5. To produce translations of representative works of foreign drama, ancient and modern.
6. To stimulate the art of acting through the varied opportunities which it will offer to the members of the company.
As simple as it sounds, Hytner views Shakespeare as if it had just landed on his desk or pinged into his inbox. What is this play saying and offering right now? For example, ‘Timon of Athens’ is about a man that measures himself by his wealth, the play seems to be rediscovered every time there is a financial crisis. A Shakespeare play that speaks now, as it did 400 years ago. Shakespeare’s plays are too often shaped by the way they have been previously produced.
He spoke briefly about ‘Othello’ which shouldn’t be seen as a play about racism; everyone has good ‘reason’ to hate Othello outside of his race. The tragedy lies in the tension between Othello and the world he’s worked so hard to be a part of, not the colour of his skin. So that, in a nutshell, is Shakespeare at the National. It might be clichéd to say they look with a fresh pair of eyes, but it is ignorant to ways it has been done before. How would you produce this play if it was done yesterday by a nobody?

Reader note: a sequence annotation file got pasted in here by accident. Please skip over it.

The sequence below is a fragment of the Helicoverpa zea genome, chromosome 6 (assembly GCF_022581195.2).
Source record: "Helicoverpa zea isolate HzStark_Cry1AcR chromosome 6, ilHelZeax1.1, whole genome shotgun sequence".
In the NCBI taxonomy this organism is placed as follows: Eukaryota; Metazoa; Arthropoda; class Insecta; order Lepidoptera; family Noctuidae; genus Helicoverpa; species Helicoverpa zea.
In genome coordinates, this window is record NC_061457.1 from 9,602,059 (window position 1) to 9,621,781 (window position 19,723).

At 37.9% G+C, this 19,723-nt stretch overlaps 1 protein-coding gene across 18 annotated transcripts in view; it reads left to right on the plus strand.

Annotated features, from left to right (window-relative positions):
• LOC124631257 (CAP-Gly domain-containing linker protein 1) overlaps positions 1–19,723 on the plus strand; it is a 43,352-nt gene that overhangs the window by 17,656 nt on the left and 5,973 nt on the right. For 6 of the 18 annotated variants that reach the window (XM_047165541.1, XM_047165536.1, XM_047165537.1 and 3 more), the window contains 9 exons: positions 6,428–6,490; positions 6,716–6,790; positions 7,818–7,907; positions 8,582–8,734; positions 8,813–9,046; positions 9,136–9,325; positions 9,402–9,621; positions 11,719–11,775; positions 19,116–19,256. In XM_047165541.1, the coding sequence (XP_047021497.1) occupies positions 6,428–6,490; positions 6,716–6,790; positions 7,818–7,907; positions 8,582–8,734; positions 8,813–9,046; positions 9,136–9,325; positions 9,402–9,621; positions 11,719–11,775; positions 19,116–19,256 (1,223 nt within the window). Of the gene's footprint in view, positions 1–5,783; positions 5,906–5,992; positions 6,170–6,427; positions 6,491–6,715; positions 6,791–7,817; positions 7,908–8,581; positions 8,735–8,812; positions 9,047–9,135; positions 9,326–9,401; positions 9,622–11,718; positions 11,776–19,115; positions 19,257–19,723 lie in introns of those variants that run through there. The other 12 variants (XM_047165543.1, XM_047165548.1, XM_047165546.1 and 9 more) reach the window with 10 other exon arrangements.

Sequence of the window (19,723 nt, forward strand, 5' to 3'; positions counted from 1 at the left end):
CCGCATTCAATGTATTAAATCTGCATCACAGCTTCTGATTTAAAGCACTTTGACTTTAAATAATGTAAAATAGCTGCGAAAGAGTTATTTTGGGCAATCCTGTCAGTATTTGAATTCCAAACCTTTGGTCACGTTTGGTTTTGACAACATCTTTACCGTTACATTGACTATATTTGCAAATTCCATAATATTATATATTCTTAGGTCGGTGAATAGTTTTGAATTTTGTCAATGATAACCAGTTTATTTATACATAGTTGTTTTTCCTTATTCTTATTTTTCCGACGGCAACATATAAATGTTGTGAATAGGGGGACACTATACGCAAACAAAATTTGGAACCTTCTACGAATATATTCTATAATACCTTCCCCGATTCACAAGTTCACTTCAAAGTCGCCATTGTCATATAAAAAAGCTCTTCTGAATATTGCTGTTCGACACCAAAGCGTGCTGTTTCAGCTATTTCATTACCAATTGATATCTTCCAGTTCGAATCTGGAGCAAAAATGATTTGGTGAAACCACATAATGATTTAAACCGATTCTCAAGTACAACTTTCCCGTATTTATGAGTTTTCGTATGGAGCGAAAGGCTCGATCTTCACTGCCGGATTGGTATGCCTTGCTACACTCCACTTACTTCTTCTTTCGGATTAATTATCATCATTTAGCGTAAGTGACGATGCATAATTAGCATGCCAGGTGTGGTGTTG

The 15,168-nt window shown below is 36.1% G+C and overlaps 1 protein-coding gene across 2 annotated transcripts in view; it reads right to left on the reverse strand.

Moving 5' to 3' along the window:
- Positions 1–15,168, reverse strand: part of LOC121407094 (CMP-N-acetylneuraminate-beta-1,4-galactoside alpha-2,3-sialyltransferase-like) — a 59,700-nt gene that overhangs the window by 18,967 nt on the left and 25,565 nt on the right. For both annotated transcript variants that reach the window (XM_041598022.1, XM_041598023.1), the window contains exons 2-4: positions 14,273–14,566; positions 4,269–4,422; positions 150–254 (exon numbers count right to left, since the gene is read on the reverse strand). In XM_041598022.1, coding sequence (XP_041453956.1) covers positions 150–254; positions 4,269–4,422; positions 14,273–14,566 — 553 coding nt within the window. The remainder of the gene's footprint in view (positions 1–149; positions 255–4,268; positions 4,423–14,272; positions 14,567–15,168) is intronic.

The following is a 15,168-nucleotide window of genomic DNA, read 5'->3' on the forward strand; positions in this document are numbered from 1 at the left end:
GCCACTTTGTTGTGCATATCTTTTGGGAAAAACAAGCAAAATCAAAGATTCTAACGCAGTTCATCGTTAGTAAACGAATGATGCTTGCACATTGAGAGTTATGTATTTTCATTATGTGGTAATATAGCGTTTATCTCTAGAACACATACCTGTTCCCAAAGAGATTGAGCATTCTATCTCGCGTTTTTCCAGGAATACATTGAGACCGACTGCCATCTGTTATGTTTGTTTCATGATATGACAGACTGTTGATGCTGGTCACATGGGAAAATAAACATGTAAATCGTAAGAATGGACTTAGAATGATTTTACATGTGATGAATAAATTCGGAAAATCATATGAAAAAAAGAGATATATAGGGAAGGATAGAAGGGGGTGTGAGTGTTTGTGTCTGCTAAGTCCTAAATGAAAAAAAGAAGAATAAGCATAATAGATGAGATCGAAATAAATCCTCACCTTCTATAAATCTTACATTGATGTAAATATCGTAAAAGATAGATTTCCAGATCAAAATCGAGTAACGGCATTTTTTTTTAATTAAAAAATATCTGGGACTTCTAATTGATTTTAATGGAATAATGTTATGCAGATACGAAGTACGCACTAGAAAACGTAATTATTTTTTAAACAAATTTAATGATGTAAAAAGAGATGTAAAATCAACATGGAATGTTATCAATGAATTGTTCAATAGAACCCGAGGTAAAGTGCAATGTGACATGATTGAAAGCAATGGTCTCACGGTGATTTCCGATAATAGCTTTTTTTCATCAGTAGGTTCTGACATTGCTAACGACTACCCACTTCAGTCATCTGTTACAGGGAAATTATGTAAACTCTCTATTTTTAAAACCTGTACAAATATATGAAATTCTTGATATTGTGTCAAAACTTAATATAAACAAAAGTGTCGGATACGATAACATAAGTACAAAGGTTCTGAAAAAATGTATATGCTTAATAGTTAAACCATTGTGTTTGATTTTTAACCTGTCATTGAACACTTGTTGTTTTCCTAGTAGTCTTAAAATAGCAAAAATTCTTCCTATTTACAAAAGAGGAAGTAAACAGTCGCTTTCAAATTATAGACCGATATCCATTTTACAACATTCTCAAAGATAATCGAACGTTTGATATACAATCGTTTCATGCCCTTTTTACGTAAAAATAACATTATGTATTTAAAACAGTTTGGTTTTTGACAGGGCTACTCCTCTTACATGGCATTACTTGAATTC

Now we think about revivals. The main theatre, the Olivier, was designed around the first and defining outdoor theatres in Greece. Therefore, when think about reviving a classic, what’s better suited to that stage then the plays of Sophocles and the like are brought up. Let’s not forget, that the revival aspect of the National Theatres objectives is to stop great plays from any time period falling into the oblivion. Placing these plays on the great Olivier is both a test and a privilege. It’s the same for new plays.
The ‘state of the nation’ plays are an important part of the NT’s programme and commitment to being the nation’s theatre, to find dynamic new works that provide a social commentary. Some are written for that stage, some succeed, and some don’t. Classic names and Shakespeare can easily fill that theatre but thanks to the support of Travelex, the NT can take risks in putting that new stuff on the biggest stage.